So when the church began to gather they would gather in homes. And at every meal you would have bread & wine. It was the common food & drink at every table, which I love. Acts 2.42-47; 20.11; 1 Corinthians 11.17-34
Jesus takes the common & says use it to remember the uncommon. He takes the ordinary & uses it to remember the extraordinary. Luke 22.7-30
So when the church gathered in homes to worship, they would always eat together. And at the table everyone was present… young & old, insiders & outsiders, Jew & Gentile, male & female, slave & free, rich & poor, all were welcome at the table!
It was for everyone because it was a witness to the grace of God, which is for everyone.
Children were at the table because they are a part of the community of faith. They too are on a faith journey. And the Lord’s Supper shapes that faith. It tells the story of our faith, the gospel story, that Jesus died, was buried & rose again. And that one day He will come again.
When children are allowed to participate in the Lord’s Supper, they participate in our faith. The participate in the story. They experience the love of God with us. For our children, this becomes a moment where they learn every week of the great love of God. They get to touch & taste the bread & the juice.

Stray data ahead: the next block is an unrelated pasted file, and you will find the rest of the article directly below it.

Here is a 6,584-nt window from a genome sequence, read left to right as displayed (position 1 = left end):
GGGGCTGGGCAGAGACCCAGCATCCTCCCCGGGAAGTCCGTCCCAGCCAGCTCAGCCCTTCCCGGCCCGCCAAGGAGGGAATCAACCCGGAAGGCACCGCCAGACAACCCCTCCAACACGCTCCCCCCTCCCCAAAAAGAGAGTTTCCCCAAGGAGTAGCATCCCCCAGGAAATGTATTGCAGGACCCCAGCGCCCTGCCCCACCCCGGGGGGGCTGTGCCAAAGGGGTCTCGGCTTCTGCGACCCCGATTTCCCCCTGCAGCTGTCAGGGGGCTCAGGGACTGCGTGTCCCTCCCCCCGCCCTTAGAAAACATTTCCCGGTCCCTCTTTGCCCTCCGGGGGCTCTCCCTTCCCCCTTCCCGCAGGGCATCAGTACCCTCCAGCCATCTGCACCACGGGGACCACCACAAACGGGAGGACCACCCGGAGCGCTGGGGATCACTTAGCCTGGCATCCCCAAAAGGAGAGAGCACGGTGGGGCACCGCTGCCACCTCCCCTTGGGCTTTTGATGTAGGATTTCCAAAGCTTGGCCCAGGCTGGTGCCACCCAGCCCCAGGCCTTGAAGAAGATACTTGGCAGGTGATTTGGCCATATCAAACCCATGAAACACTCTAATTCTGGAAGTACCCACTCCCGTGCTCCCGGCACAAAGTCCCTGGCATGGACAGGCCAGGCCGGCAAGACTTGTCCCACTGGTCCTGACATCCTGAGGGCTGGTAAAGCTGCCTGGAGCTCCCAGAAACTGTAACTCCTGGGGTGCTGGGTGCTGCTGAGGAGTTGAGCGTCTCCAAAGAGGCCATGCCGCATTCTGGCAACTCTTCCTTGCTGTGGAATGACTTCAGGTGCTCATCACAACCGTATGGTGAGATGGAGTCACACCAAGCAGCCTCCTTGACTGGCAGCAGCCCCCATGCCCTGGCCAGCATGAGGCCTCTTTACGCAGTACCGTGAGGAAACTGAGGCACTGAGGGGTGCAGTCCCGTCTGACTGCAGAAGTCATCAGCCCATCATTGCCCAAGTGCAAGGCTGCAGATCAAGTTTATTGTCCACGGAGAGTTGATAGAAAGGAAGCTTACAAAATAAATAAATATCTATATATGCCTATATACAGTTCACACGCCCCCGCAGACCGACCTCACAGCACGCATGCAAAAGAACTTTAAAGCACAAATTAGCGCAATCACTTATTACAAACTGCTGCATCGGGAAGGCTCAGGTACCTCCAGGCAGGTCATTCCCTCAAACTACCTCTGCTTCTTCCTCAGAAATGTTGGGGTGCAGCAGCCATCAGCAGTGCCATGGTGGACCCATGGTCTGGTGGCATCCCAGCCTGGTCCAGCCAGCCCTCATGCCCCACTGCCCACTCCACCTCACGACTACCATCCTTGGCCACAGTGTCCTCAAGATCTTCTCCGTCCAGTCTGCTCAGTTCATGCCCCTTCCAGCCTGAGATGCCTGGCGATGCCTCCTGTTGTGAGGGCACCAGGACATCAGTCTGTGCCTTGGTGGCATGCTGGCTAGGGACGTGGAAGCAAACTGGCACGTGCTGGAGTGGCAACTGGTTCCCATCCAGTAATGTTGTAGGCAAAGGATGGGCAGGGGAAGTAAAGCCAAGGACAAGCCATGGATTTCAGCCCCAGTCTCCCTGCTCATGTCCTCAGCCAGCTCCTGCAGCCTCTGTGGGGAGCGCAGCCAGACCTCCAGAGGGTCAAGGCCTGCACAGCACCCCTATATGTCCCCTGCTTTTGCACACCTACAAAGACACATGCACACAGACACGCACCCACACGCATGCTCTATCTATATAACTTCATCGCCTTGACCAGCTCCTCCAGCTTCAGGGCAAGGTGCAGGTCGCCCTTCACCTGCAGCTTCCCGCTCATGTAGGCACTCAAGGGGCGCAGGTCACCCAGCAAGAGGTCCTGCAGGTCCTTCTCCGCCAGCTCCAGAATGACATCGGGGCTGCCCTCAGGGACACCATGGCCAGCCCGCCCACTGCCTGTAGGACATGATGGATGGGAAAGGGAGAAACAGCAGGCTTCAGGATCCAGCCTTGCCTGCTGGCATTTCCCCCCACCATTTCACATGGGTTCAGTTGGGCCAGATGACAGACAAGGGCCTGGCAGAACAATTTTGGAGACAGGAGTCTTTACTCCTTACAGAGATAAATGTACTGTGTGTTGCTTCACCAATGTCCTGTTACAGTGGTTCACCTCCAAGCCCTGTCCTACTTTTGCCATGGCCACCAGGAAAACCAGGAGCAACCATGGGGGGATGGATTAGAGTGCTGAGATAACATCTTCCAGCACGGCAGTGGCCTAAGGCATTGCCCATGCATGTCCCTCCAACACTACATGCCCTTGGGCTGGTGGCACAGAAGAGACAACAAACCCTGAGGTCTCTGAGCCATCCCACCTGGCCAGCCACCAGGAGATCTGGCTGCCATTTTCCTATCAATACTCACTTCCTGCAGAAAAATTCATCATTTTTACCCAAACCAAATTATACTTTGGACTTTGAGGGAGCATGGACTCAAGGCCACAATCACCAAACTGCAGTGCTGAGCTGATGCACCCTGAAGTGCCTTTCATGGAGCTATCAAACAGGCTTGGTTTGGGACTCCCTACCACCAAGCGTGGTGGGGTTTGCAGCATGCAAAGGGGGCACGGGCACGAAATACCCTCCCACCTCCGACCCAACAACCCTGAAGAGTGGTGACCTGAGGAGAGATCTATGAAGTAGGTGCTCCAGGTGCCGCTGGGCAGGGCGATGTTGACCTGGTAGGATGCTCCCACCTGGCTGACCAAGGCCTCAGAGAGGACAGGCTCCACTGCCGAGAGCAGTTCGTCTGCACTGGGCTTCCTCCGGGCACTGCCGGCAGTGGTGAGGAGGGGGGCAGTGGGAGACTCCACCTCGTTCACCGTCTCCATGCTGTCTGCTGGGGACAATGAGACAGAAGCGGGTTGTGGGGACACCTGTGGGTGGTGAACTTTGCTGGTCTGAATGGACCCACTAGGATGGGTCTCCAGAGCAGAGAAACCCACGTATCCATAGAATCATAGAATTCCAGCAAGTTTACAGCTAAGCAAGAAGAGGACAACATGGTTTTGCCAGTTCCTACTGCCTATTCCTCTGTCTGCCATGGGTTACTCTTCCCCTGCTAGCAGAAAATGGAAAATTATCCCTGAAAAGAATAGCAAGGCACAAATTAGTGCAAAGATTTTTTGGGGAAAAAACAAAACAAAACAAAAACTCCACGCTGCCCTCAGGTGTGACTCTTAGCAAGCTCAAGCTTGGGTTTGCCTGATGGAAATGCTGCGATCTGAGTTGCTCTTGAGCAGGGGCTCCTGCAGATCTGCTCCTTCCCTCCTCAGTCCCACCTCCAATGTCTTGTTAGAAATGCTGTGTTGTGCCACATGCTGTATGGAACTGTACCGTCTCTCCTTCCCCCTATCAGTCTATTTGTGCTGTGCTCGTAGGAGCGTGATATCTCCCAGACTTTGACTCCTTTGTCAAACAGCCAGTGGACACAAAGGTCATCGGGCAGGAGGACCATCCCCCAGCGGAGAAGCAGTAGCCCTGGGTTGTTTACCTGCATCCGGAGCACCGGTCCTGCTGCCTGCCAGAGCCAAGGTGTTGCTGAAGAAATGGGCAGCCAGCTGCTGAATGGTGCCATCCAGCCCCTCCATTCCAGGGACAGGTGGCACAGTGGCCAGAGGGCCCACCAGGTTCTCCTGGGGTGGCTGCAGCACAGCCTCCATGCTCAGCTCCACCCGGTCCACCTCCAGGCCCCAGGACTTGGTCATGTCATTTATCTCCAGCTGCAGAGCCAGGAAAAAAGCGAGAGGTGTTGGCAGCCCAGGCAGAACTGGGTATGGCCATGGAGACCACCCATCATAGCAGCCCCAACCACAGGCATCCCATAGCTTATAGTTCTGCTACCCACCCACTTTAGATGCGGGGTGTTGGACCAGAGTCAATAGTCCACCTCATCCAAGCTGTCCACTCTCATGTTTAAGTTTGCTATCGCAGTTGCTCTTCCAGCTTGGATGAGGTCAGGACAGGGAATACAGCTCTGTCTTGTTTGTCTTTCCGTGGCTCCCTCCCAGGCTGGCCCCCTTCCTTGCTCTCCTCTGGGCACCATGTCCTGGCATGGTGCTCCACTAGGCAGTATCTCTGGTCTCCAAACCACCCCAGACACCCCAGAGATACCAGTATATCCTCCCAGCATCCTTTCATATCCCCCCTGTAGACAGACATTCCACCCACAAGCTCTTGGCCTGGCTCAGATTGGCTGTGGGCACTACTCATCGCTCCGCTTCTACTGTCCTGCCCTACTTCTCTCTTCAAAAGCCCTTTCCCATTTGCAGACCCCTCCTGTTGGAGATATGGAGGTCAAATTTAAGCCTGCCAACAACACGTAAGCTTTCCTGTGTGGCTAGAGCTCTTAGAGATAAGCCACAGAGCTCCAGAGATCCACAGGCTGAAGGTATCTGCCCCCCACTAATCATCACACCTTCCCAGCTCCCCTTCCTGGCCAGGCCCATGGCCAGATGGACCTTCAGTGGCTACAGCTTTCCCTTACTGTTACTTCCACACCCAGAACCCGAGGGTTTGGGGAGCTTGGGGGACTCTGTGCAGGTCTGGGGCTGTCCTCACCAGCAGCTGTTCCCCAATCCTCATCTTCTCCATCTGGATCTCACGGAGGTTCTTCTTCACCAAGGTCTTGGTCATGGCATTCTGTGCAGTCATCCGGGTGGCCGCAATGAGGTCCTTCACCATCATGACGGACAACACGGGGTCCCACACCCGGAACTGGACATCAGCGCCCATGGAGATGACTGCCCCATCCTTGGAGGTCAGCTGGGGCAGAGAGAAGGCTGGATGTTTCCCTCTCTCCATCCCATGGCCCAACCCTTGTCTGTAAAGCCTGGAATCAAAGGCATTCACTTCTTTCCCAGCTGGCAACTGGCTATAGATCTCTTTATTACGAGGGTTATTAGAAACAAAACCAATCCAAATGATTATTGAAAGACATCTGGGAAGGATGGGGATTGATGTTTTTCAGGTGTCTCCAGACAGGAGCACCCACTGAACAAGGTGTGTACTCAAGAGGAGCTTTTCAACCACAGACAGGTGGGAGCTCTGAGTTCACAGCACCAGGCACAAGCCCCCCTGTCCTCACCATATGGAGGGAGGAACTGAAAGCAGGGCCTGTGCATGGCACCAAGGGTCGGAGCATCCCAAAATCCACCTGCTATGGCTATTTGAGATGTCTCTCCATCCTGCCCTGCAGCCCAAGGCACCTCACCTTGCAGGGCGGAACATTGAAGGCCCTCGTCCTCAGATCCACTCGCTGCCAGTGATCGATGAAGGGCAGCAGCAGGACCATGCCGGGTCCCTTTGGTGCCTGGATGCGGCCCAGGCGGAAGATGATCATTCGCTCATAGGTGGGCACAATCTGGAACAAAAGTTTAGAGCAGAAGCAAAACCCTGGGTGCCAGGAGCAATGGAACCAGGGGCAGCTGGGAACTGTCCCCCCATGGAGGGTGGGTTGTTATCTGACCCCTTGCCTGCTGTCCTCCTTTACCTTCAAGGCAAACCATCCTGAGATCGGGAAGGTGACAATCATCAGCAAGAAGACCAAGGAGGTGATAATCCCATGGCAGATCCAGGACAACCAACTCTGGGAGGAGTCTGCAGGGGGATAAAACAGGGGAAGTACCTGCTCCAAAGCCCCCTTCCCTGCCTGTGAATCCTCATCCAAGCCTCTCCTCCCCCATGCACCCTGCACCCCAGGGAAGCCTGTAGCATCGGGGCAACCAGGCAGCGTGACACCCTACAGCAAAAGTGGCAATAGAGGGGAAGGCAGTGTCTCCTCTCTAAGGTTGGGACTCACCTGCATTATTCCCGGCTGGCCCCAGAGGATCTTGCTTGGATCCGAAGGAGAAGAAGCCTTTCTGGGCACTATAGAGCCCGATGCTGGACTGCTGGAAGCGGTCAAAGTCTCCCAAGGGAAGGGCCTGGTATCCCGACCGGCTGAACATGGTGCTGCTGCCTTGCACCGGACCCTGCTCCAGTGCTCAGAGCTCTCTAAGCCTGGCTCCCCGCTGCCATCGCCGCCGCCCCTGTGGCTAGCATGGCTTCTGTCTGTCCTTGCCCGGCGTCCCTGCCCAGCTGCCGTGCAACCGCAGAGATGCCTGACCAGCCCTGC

You could argue that communion was the original kids worship experience. Kid’s may not listen to a sermon, but they can touch the bread & taste it, they can touch the cup & taste it, and then when they hear their parents whisper in their ear — God loves you so much that He sent Jesus to come from Heaven to earth to live & die & then rise again so that one day we could be with Him forever — when they take the bread & the cup & hear that story every week — they are shaped & formed every week by the gospel. This is how we disciple them — at communion, we are literally making disciples of our children every week at the table!
This is true for children as well as guests – those who have not yet claimed Jesus as Lord & Savior.
I was raised in a church that said you had to be baptized to take communion. Baptism is a moment where we commit our lives to the lordship of Jesus Christ & claim Him as Savior. But the table is where we first learn who that Lord & Savior is & the great extent of His love for us!
Anyone who is seeking God is welcome to His table. And by the way, there’s a reason we call it the “Lord’s” table. It His table, not ours. He is the host. Not us. He gets to decide who is welcome. Not us.